On Monday, Pampanga Rep. Gloria Macapagal Arroyo was elected by her peers as Speaker of the House of Representatives, to replace Davao Del Norte Rep. Pantaleon Alvarez. And with that, from three “Mindanaoans” heading the government in 2016-2018, we are now down to one. Ahead of Alvarez losing the Speakership, Senator Koko Pimentel had lost the Senate Presidency.
And now a scenario is bandied about that there is something significantly more sinister to installing Mrs. Arroyo as Speaker, as opposed to many lawmakers simply being upset with Alvarez and his leadership style. The present development is allegedly the prelude to Mrs. Arroyo becoming Prime Minister under a Federal government with a unicameral legislature.
Perhaps we are reading too much into the Speakership fight, which is not unusual in politics. And while Mrs. Arroyo may not be popular now, she was at one point in her political career the darling of the crowd. It is also logical for her to succeed Speaker Alvarez given her seniority and the fact that she was Deputy Speaker from Aug. 15, 2016 to March 15, 2017.
The other way of looking at the situation is that Mrs. Arroyo may be the only one in the House with more than enough gravitas to mount a coup against Alvarez and get away with it. For I highly doubt if Alvarez’s allies will choose to pick a fight with her. And not unlike Alvarez, she is aligned with the President as well, also being a member of his PDP-Laban Party since 2017.
In short, despite Mrs. Arroyo taking over from Speaker Alvarez, not much has really changed, in my opinion. The ruling party’s leadership is intact. The President has not exactly lost his allies in the House. And the legislative agenda is nowhere nearer getting done had Alvarez retained the Speakership. Personalities have changed, but not much else.
As for becoming Prime Minister, it is a little too early to tell.
As Senate President Tito Sotto had noted, let’s wait and see how things will play out, and for the agenda for the Speakership change to be revealed.
But other than the support of fewer than 200 lawmakers at the House, it doesn’t seem like Mrs. Arroyo has much else going for her in this regard.
For one, she is on her last term as congresswoman, having been elected initially in 2010. By the time Congress opens anew around the same time next year, she will no longer be in office. Also, she is now 71 years old. She is not as young and as dynamic as she used to be. She has also become highly unpopular, particularly among the younger voters, considering the way her presidency ended in 2010.
The legislative and election calendars are also not in her favor. The filing of candidacies for the May 2019 elections is already in October, or two months from now. And we all know that once filing ends, the “fiesta” starts. The election season comes and lasts until after May 2019, with the legislative agenda becoming secondary to political agenda.
And Charter change will not happen without a fight. I doubt if the House, even under Mrs. Arroyo, can convene as a constituent assembly.
In terms of timing, it will be tight for the House to consider constitutional amendments. The national budget will have to come first, and then the economic legislative agenda that includes the second phase of tax reform. These two come hand in hand as the legislative calibration is intended to help fund the proposed budget.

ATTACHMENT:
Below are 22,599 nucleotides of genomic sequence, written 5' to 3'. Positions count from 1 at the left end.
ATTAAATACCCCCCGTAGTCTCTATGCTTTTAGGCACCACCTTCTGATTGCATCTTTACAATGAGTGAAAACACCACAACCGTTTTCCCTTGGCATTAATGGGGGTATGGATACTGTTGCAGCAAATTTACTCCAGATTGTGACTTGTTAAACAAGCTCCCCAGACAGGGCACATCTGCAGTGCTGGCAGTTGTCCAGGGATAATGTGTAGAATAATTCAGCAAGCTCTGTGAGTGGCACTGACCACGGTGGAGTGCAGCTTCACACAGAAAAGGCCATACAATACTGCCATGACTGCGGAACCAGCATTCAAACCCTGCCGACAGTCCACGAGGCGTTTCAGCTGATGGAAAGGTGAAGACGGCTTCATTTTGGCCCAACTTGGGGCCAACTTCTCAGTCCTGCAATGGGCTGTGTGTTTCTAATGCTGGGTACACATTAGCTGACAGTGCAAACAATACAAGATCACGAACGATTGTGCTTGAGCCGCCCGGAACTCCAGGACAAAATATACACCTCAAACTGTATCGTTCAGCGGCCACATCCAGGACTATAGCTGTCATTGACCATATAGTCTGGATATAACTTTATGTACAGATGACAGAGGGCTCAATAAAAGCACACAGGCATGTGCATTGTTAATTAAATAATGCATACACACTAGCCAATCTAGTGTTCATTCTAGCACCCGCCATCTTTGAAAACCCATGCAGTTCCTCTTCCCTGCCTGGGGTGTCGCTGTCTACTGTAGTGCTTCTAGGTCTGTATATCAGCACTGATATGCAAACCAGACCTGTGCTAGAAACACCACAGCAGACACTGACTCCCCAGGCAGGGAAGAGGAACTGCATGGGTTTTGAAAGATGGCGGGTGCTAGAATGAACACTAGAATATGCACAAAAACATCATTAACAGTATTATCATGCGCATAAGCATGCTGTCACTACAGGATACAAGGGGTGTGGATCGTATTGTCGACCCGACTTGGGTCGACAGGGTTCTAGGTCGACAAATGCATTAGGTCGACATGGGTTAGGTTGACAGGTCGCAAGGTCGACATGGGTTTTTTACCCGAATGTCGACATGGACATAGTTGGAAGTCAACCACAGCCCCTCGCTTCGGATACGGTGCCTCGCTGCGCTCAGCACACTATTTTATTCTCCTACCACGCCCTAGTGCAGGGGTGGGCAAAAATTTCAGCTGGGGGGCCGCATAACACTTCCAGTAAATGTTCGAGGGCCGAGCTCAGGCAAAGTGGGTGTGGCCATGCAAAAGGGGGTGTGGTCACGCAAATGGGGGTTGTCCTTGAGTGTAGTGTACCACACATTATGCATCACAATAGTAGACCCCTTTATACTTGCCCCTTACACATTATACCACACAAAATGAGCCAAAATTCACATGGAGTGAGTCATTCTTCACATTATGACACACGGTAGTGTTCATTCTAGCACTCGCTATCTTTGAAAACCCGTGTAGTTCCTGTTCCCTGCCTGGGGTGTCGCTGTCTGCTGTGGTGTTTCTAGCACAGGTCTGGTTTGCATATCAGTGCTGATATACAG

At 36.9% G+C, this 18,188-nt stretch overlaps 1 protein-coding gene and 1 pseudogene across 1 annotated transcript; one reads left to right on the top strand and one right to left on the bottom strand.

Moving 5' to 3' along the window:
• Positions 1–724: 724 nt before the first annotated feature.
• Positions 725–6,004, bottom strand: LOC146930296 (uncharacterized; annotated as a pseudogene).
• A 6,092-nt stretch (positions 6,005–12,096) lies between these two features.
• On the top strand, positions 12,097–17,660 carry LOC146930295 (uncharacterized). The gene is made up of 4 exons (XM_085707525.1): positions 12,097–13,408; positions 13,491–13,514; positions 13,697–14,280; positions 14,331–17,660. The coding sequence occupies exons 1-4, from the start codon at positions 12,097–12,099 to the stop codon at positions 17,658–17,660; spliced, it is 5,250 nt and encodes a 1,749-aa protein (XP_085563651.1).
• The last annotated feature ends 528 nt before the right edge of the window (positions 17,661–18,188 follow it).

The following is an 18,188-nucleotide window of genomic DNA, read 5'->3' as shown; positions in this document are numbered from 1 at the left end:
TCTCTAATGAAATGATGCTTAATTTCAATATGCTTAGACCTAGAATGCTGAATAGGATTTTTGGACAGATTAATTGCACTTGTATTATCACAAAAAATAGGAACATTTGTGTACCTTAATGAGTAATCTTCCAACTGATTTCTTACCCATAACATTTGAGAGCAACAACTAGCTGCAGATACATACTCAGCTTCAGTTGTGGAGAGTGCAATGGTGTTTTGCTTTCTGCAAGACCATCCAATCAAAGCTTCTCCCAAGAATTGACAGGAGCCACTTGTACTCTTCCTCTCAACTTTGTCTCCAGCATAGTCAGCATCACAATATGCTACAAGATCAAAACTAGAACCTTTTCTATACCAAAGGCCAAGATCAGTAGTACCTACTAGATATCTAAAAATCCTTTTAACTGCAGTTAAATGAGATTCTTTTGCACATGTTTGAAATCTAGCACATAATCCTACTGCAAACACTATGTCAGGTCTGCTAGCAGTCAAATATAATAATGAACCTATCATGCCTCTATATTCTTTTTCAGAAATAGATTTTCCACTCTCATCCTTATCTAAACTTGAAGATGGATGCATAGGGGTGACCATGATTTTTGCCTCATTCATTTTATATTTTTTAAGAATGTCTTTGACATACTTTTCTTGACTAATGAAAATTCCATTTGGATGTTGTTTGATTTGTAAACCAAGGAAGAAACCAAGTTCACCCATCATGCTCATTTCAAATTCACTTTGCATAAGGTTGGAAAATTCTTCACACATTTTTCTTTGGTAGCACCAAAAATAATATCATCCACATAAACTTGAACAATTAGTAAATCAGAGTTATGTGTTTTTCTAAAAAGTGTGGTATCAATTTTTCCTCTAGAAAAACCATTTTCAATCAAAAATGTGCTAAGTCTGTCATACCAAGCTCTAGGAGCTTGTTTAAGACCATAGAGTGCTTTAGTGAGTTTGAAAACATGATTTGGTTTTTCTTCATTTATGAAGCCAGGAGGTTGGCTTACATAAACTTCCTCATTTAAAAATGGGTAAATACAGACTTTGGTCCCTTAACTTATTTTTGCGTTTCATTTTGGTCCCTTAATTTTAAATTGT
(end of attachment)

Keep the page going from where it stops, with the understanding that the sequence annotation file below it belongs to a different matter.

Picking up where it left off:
The House will have about nine months to consider the legislative agenda, which is effectively only about six months considering the breaks. And this is moving towards an election year. A lot of struggles, negotiating, and bargaining on significant legislation will happen, with each lawmaker angling for the best deal for his or her constituents.
Putting constitutional amendments to a plebiscite vote by May 2019 is highly unlikely. The matter, to date, seems to have become unpopular, with majority of Filipinos reportedly opposed to the idea. Can we expect such an unpopular agenda to succeed in the hands of an unpopular Speaker of the House? Perhaps. But, I don’t think that was truly the agenda behind replacing Alvarez with Mrs. Arroyo.
The move to replace Alvarez, I believe, is more tactical than strategic. It had come to a point, perhaps, that lawmakers will be no longer “happy” and amenable to his leadership. And, it was logical to choose Mrs. Arroyo to take over from him. But, I doubt if there was a longer-term strategy towards federalism and her becoming Prime Minister.
Since 1987, many have tried or attempted to tinker with the Constitution — all without success. The country would have been happy with the 1935 Constitution. If only President Marcos had no designs to stay in power beyond his term limit, there would have been no 1973 Constitution. And it was more in reaction to the 1973 Constitution, and the Marcos presidency, that the 1987 Constitution came about.
That said, I believe many are not yet comfortable with the idea of tinkering with the Constitution yet again. Moreover, I don’t think Filipinos are about to give up the power of directly voting for their president. And with little understanding of what federalism is and what it will bring about, I honestly believe the federalism initiative will fail, regardless of who sits as Speaker.
Marvin A. Tort is a former managing editor of BusinessWorld, and a former chairman of the Philippines Press Council